Following receipt of any necessary agency authorizations and upon securing additional funding that would be needed for alignments other than Option A, CDFW anticipates construction as early as this year with completion expected no later than the end of 2015.

CDFW will continue to work with BCDC management to ensure completion of the trail segment and make it available to the public.

CDFW has requested and staff intends to issue a second time extension to allow two more years, until the end of 2015, to provide the public access.

We will continue to keep you up to date on our progress.

Chair Wasserman acknowledged one public speaker on this item.

Maureen Gaffney addressed the Commission: I am with the San Francisco Bay Trail Project. Reversion of the Pond 9/10 site to wetlands and colonization of the site by mice is not surprising and is the outcome that we were hoping to avoid by implementing the trail as part of the original restoration project as required by the BCDC permit and committed to by the Department in 2007.

The options before us today are essentially the same as have been discussed for the past three to four years.

The Bay Trail Grant Fund and supplemental EIR are now on hold for evaluating each of the options referenced in the staff report.

The presence of mice is clearly a complicating factor. The Bay Trail's core mission states that the trail will be planned in such a way as to avoid adverse impacts on environmentally sensitive areas. We are committed to that mission.

We remain concerned regarding schedule. As noted on the staff report, mice were discovered six months ago. I hadn't heard that there was a commitment to moving forward on the supplemental until now.

We've been waiting to see this roadmap and schedule for several years. We keep hearing that there is going to be one. We are also waiting to receive confirmation that the Department has applied for a time extension from the Army Corps of Engineers.

We are in support of the Commission issuing this additional time extension. We are in support of the continued preparation of the SEIR and have provided an additional $10,000 to the original $71,000 Bay Trail Grant for this work. We are in support of continued collaboration and we are in support of the definitive roadmap and timeline for moving this project forward.

The Bay Trail is celebrating its 25th anniversary in 2014. We want to thank MTC, the Army Corps, the Bay Institute, the Coastal Conservancy and the Aquarium of the Bay.

Chair Wasserman recognized Commissioner McGrath.

Commissioner McGrath prefaced his commentary with full disclosure: I used to be a Bay Trail Board member for many years. I did resign from the Bay Trail because I thought it was incompatible to be an advocate for public access and someone who had to make tough judgments about when access was actually sufficient.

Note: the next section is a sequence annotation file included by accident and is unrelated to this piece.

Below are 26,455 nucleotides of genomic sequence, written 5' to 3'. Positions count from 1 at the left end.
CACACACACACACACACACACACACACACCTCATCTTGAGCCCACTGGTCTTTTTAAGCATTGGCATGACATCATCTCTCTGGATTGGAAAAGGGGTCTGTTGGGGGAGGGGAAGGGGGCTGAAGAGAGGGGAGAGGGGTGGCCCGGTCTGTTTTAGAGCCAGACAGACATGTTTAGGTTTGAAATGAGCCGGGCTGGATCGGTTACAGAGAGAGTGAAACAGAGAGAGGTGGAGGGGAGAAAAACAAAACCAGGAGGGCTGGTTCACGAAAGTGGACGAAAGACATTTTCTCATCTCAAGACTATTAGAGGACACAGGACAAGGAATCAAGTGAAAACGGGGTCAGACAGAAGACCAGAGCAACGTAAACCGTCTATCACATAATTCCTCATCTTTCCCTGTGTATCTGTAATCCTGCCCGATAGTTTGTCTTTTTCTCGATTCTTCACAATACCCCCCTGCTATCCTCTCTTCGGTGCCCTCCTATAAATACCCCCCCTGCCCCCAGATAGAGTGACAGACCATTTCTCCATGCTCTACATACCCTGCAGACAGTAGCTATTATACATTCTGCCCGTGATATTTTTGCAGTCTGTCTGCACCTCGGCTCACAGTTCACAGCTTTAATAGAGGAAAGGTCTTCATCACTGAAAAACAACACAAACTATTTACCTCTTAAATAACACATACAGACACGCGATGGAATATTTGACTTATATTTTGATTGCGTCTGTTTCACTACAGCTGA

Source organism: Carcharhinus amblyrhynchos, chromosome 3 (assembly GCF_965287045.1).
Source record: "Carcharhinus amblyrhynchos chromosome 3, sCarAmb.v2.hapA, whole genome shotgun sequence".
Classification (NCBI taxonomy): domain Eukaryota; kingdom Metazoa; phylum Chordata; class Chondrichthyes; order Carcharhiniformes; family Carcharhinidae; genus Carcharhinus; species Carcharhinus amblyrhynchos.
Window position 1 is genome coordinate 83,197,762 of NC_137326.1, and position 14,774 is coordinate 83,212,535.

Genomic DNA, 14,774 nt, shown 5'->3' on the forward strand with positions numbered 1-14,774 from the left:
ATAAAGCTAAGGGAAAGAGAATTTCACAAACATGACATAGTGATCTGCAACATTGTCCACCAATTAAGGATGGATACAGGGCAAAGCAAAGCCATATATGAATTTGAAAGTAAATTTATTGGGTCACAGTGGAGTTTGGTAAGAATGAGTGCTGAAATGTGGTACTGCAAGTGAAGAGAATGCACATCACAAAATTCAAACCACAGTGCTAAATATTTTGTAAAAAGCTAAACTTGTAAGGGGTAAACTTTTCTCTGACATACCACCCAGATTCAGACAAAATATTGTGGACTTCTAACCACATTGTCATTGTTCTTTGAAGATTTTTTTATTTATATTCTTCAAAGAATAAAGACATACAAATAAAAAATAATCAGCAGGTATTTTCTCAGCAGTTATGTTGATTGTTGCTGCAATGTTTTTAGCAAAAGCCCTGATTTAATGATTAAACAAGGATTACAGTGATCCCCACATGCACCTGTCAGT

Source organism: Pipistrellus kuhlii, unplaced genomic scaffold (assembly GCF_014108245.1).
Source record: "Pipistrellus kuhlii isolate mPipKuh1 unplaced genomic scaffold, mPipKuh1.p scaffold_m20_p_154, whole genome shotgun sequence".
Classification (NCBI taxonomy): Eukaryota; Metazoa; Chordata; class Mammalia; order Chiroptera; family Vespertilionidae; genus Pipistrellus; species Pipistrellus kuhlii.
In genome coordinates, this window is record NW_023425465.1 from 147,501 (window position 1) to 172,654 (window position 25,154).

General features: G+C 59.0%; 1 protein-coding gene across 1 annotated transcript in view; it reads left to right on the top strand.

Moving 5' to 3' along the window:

I'm going to support this, but I'm going to call the attention of the Commission to the language which doesn't need to be specific but is very, very clear and specific in the project we approve today.

It calls for conformity with final approved plans. It calls for any discrepancies between the approved plans and what is built to be the responsibility of the applicant and that is something that I've understood since I was in my 20s working on permits at the Coastal Commission.

So while I am accepting two more years, it is by no means any indication that because there are endangered species there, that that absolves the Department from the responsibility to meet the intent of the original condition.

Chair Wasserman recognized Commissioner Hicks.

Commissioner Hicks commented: I have a couple of clarifications on the Corps permit process. I was unable to find out if the Department had applied for a time extension to the permit but we have suggested that to them. I believe they will be doing that.

This is one of those unfortunate areas where the Commission's mandate and the Corps mandate differ and hopefully we will be working together to find resolution.

Since the trail is not a water-dependent activity our regulations require that the trail be located on a levee top or the boardwalk or another upland site.

At this point in time Option A or Option B would be something that the Corps could authorize if we needed to modify the permit.

Chair Wasserman recognized Commissioner Scharff.

Commissioner Scharff asked for clarification: I was a little unclear on something. What do we need to do in the two years to make that happen? You said you started the SEIR again. How long do you expect to take to get the SEIR completed?

Ms. Klein replied: The Department has indicated that it will be ready this year.

Commissioner Scharff inquired: So then why does it take two years?

Ms. Klein answered: This is when it would be very useful to have Scott Wilson available. There is a web of things for the Department to do. We are focusing on their obligations under your BCDC permit to provide a public access requirement. There are several layers of issues.